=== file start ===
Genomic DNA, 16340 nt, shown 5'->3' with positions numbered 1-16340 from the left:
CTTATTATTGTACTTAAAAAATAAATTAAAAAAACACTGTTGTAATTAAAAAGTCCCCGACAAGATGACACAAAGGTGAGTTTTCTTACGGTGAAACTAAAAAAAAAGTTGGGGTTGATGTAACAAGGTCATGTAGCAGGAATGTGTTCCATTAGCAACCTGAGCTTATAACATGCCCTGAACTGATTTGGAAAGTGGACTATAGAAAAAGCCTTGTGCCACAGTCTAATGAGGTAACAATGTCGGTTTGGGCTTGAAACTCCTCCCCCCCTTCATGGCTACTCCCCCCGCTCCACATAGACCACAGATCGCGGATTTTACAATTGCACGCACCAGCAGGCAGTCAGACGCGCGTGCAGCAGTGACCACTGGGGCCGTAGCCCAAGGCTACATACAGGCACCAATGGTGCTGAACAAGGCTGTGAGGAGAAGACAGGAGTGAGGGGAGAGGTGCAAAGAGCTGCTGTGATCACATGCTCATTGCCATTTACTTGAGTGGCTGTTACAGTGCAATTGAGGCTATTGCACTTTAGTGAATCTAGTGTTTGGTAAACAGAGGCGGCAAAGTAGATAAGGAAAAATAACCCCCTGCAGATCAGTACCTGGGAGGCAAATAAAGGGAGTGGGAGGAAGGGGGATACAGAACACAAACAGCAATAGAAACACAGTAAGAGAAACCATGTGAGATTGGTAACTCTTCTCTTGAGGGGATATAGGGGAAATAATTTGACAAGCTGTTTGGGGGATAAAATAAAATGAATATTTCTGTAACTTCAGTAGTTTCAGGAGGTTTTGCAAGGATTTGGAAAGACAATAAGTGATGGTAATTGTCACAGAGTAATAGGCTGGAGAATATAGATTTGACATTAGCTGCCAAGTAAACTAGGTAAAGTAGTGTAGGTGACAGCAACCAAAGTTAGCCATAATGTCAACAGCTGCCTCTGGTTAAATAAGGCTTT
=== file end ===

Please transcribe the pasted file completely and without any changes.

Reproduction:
Genomic DNA, 16340 nt, shown 5'->3' with positions numbered 1-16340 from the left:
CTTATTATTGTACTTAAAAAATAAATTAAAAAAACACTGTTGTAATTAAAAAGTCCCCGACAAGATGACACAAAGGTGAGTTTTCTTACGGTGAAACTAAAAAAAAAGTTGGGGTTGATGTAACAAGGTCATGTAGCAGGAATGTGTTCCATTAGCAACCTGAGCTTATAACATGCCCTGAACTGATTTGGAAAGTGGACTATAGAAAAAGCCTTGTGCCACAGTCTAATGAGGTAACAATGTCGGTTTGGGCTTGAAACTCCTCCCCCCCTTCATGGCTACTCCCCCCGCTCCACATAGACCACAGATCGCGGATTTTACAATTGCACGCACCAGCAGGCAGTCAGACGCGCGTGCAGCAGTGACCACTGGGGCCGTAGCCCAAGGCTACATACAGGCACCAATGGTGCTGAACAAGGCTGTGAGGAGAAGACAGGAGTGAGGGGAGAGGTGCAAAGAGCTGCTGTGATCACATGCTCATTGCCATTTACTTGAGTGGCTGTTACAGTGCAATTGAGGCTATTGCACTTTAGTGAATCTAGTGTTTGGTAAACAGAGGCGGCAAAGTAGATAAGGAAAAATAACCCCCTGCAGATCAGTACCTGGGAGGCAAATAAAGGGAGTGGGAGGAAGGGGGATACAGAACACAAACAGCAATAGAAACACAGTAAGAGAAACCATGTGAGATTGGTAACTCTTCTCTTGAGGGGATATAGGGGAAATAATTTGACAAGCTGTTTGGGGGATAAAATAAAATGAATATTTCTGTAACTTCAGTAGTTTCAGGAGGTTTTGCAAGGATTTGGAAAGACAATAAGTGATGGTAATTGTCACAGAGTAATAGGCTGGAGAATATAGATTTGACATTAGCTGCCAAGTAAACTAGGTAAAGTAGTGTAGGTGACAGCAACCAAAGTTAGCCATAATGTCAACAGCTGCCTCTGGTTAAATAAGGCTTT